Parrot wrote:

http://www.uk.emb-japan.go.jp/en/study/index.html

Actually, I'd advise you to look over the available offers, and if your needs differ in some way, to ask them directly about how to do it. (After all, they promote this sort of exchanges).


This is certainly useful, but I still wonder whether it is worth my time to go to a translation school, or simply gain experience in a certain specialist field to become a translator? I have seen many people talk about HOW to become a translator, before many translation courses came about, but almost nothing on the comparison between translation schools and simply getting the experience.


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Nicole Schnell  Identity Verified
United States
Local time: 20:00
English to German
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What translation schools will teach you Jul 7, 2010

Here is a summary of my studies at the NYU:

1) How to translate press releases
2) How to translate birth certificates, university entrance certifications etc.
3) How to translate court decrees and license contracts
4) How to translate technical texts
5) How to translate medical texts
6) How to translate IT texts and how to localize software
7) How to translate patents
8) How to translate recipes
9) How to translate short stories / literature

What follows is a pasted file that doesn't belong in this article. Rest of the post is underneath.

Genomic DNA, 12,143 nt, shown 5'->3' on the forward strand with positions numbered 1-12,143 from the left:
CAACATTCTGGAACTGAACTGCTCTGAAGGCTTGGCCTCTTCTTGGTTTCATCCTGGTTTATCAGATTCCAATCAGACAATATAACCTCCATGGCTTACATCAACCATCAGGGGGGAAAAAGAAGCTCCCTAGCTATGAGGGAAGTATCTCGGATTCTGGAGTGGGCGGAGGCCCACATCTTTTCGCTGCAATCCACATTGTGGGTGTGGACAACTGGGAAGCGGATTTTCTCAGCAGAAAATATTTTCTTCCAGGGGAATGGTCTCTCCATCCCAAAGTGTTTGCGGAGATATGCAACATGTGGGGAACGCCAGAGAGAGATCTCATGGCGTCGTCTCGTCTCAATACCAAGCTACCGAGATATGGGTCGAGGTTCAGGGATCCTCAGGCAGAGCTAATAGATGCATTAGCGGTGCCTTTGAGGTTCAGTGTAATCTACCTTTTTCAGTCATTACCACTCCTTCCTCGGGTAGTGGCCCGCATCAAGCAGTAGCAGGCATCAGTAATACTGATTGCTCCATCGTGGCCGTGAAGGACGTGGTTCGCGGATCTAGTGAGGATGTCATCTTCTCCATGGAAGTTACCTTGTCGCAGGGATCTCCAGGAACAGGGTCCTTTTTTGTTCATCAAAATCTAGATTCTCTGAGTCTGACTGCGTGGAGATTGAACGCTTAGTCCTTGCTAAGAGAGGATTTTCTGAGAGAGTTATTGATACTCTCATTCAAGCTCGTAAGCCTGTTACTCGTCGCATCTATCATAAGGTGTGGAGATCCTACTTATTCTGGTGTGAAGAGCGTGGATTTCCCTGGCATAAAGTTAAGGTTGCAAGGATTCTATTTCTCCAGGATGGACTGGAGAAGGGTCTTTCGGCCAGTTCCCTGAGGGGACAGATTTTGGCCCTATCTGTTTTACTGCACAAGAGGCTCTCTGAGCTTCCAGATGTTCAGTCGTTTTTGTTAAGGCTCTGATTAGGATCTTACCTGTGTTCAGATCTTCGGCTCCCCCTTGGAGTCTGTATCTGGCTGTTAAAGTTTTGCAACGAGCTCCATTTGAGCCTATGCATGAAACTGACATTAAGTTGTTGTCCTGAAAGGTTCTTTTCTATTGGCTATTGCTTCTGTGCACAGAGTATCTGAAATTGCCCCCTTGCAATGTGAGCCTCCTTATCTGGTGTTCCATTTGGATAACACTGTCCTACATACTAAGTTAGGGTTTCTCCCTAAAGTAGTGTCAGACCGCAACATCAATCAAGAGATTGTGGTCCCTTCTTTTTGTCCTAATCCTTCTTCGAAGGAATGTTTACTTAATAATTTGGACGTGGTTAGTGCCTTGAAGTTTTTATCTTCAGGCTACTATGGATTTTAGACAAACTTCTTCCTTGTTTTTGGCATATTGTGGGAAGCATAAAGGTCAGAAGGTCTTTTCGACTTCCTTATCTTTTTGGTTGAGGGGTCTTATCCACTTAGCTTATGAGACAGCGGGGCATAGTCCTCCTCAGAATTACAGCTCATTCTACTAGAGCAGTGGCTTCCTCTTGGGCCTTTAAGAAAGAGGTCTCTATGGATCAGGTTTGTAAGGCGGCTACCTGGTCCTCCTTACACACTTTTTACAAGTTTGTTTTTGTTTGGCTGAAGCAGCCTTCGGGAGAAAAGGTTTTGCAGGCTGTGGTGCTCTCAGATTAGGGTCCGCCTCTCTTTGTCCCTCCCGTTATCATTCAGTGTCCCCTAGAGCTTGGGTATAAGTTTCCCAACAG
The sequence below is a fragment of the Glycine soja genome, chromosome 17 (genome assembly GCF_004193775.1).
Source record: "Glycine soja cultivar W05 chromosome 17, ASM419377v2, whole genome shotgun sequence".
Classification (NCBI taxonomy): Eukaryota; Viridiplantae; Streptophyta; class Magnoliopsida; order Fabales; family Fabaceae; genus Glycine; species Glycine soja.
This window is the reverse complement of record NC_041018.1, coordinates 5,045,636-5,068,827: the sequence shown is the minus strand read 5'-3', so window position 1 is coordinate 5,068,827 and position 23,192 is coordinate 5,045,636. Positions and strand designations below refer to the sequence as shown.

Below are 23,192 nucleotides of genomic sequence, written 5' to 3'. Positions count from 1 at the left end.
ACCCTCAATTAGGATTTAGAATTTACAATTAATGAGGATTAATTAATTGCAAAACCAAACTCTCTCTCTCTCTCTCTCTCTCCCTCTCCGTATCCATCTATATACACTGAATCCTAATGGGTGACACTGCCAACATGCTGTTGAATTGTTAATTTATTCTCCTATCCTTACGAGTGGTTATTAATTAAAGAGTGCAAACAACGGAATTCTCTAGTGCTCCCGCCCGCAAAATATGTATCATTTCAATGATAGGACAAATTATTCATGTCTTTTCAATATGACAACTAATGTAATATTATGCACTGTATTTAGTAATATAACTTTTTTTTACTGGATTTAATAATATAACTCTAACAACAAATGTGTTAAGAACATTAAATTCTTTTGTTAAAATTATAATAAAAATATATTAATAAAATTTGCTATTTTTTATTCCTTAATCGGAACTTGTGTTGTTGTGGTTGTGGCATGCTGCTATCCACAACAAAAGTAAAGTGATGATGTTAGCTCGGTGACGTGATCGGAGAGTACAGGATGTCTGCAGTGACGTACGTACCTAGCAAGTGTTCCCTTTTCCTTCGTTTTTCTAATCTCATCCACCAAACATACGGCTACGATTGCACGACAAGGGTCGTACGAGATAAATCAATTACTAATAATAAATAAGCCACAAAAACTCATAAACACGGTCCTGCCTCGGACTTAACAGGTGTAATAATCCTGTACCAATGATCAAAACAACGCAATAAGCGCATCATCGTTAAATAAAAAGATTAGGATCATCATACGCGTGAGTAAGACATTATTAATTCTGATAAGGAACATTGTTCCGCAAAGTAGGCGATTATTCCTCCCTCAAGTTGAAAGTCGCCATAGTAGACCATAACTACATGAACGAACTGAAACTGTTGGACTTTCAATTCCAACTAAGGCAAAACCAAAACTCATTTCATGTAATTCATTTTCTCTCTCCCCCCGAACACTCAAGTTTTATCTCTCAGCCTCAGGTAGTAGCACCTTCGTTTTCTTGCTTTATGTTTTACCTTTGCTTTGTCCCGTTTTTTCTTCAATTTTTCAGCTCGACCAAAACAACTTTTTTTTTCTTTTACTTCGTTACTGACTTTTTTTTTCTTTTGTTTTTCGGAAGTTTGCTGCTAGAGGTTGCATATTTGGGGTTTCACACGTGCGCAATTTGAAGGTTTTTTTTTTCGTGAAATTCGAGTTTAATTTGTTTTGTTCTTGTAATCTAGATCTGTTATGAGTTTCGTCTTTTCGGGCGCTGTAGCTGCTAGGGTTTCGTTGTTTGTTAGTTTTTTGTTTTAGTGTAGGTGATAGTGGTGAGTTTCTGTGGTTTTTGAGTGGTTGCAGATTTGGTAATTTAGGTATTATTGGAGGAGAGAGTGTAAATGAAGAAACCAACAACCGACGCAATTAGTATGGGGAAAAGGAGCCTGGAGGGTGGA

10) How to localize marketing text across cultures

Each and every text requires a different approach and needs to be translated differently.

I had to edit theater plays that were written like a patent, not allowing the actors a chance to breathe. I have seen advertising copy that was translated without regard to the readership and therefore was rendered useless.

There is more to translation than being bilingual, and the right education is priceless.


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Eien
TOPIC STARTER
The importance of education in translation and how to obtain it in Japan Jul 17, 2010

Nicole Schnell wrote:

Here is a summary of my studies at the NYU:

1) How to translate press releases
2) How to translate birth certificates, university entrance certifications etc.
3) How to translate court decrees and license contracts
4) How to translate technical texts
5) How to translate medical texts
6) How to translate IT texts and how to localize software
7) How to translate patents
8) How to translate recipes
9) How to translate short stories / literature
10) How to localize marketing text across cultures

Each and every text requires a different approach and needs to be translated differently.

I had to edit theater plays that were written like a patent, not allowing the actors a chance to breathe. I have seen advertising copy that was translated without regard to the readership and therefore was rendered useless.

There is more to translation than being bilingual, and the right education is priceless.


That sounds like an excellent course, although I would personally prefer to do a course in Tokyo (unless there is a high class institution elsewhere in Japan that is more feasible) while working. Does anyone know of any translation schools worth attending, which could be attended on a part-time basis, that would be useful? Also, I get the message that an education in translation 'is useful' but is it essential in the eyes of employers or clients? Or is industry experience more valued? Are masters' degrees in translation (particularly in Tokyo) worth doing?